If companies break earnings down by country, these numbers can be used to estimate lambdas. The peril with this approach is that the reported earnings often reflect accounting allocation decisions and differences in tax rates across countries.
If a company is exposed to only a few emerging markets on a large scale, we can regress the company’s stock price against the country bond returns from those markets to get country-specific lambdas.
A key issue, when estimating costs of equity and capital for emerging market companies relates to how this country risk premium should be reflected in the costs of equities of individual companies in that country. While the standard approaches add the country risk premium as a constant to the cost of equity of every company in that market, we argue for a more nuanced approach where a company’s exposure to country risk is measured with a lambda. This lambda can be estimated either by looking at how much of a company’s revenues or earnings come from the country—the greater the percentage, the greater the lambda—or by regressing a company’s stock returns against country bond returns—the greater the sensitivity, the higher the lambda. If we accept this view of the world, the costs of equity for multinationals that have significant operations in emerging markets will have to be adjusted to reflect their exposure to risk in these markets.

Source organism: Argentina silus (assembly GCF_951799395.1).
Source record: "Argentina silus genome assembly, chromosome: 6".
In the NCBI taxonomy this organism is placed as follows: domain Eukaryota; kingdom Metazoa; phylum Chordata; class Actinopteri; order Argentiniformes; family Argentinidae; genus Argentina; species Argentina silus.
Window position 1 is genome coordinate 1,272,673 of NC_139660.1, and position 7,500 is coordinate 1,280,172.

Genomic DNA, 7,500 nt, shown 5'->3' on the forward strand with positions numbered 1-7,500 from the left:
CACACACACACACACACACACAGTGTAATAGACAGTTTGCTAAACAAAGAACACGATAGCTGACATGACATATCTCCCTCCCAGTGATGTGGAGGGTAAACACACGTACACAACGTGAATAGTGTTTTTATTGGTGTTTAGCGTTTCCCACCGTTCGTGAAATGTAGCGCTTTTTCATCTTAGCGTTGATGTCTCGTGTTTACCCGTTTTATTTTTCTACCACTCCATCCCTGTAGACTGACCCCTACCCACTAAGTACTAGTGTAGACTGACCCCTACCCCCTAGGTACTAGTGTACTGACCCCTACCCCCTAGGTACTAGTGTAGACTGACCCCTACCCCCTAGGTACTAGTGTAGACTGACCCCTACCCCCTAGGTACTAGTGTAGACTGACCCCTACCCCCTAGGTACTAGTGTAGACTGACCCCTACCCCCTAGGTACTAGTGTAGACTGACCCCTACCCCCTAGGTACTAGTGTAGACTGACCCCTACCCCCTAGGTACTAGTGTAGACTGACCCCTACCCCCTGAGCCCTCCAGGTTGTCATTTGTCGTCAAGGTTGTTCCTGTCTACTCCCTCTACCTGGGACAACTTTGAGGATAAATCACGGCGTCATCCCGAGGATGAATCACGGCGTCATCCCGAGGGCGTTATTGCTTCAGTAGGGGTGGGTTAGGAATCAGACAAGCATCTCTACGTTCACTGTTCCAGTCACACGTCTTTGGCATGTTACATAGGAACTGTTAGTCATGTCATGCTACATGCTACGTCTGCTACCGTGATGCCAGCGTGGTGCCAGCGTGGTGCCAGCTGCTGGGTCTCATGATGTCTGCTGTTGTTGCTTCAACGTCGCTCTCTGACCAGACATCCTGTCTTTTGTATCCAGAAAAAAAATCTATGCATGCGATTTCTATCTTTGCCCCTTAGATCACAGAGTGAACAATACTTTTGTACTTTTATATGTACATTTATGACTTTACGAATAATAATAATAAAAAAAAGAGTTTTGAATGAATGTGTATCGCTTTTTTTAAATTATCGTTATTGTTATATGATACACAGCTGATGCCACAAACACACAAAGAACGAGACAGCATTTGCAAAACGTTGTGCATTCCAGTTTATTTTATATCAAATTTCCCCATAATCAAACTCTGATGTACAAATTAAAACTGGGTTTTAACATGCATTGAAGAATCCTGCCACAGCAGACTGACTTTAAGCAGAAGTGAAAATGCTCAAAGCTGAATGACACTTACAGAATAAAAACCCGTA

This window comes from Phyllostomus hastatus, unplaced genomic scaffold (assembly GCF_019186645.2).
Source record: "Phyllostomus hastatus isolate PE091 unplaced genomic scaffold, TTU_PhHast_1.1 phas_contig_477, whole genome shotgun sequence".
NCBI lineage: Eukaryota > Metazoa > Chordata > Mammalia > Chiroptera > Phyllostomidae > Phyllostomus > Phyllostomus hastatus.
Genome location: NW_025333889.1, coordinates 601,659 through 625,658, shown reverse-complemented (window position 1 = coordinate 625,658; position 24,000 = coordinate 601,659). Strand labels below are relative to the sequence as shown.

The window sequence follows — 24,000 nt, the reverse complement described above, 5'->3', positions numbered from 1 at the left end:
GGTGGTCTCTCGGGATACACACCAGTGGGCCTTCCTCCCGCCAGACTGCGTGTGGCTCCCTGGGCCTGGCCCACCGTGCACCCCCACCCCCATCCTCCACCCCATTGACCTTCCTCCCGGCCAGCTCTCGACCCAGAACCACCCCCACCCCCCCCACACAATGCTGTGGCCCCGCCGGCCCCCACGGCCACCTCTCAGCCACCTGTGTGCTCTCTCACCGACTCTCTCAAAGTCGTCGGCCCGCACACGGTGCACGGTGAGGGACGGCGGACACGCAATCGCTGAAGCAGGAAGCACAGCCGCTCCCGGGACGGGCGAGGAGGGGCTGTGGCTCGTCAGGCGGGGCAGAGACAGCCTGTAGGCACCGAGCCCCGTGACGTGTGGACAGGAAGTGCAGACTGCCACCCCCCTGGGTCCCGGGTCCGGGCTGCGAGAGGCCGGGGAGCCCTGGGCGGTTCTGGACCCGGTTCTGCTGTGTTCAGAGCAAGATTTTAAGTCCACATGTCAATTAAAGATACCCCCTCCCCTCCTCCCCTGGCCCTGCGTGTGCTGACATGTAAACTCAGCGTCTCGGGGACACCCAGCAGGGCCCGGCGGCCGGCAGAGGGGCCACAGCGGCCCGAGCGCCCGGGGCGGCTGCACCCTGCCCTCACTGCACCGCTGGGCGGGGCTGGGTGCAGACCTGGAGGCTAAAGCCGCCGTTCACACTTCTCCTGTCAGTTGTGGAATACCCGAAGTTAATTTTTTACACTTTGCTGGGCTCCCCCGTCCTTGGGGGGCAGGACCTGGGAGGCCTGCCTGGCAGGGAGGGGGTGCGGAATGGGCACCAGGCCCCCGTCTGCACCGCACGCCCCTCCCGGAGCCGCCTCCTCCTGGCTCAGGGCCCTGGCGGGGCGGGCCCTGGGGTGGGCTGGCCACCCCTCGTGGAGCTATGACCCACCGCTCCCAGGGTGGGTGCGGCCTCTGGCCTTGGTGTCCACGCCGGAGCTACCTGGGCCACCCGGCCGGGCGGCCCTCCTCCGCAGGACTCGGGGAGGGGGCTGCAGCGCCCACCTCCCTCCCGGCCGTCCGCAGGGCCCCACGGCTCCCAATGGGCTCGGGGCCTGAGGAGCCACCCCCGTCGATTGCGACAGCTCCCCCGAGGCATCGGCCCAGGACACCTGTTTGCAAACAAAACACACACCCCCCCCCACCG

1 We used a bottom-up beta for Embraer, based upon an unlevered beta of 0.95 (estimated using aerospace companies listed globally) and Embraer’s debt-to-equity ratio of 19.01%. For more on the rationale for bottom-up betas, read the companion paper on estimating risk parameters, “Measuring Country Risk.”
2 To use this approach, we need to estimate the percentage of revenues both for the firm in question and for the average firm in the market. While the former may be simple to obtain, estimating the latter can be a time-consuming exercise. One simple solution is to use data that are publicly available on how much of a country’s gross domestic product comes from exports. According to the World Bank data in this table, Brazil got 23.2% of its GDP from exports in 2008. If we assume that this is an approximation of export revenues for the average firm, the average firm can be assumed to generate 76.8% of its revenues domestically. Using this value would yield slightly higher betas for both Embraer and Embratel.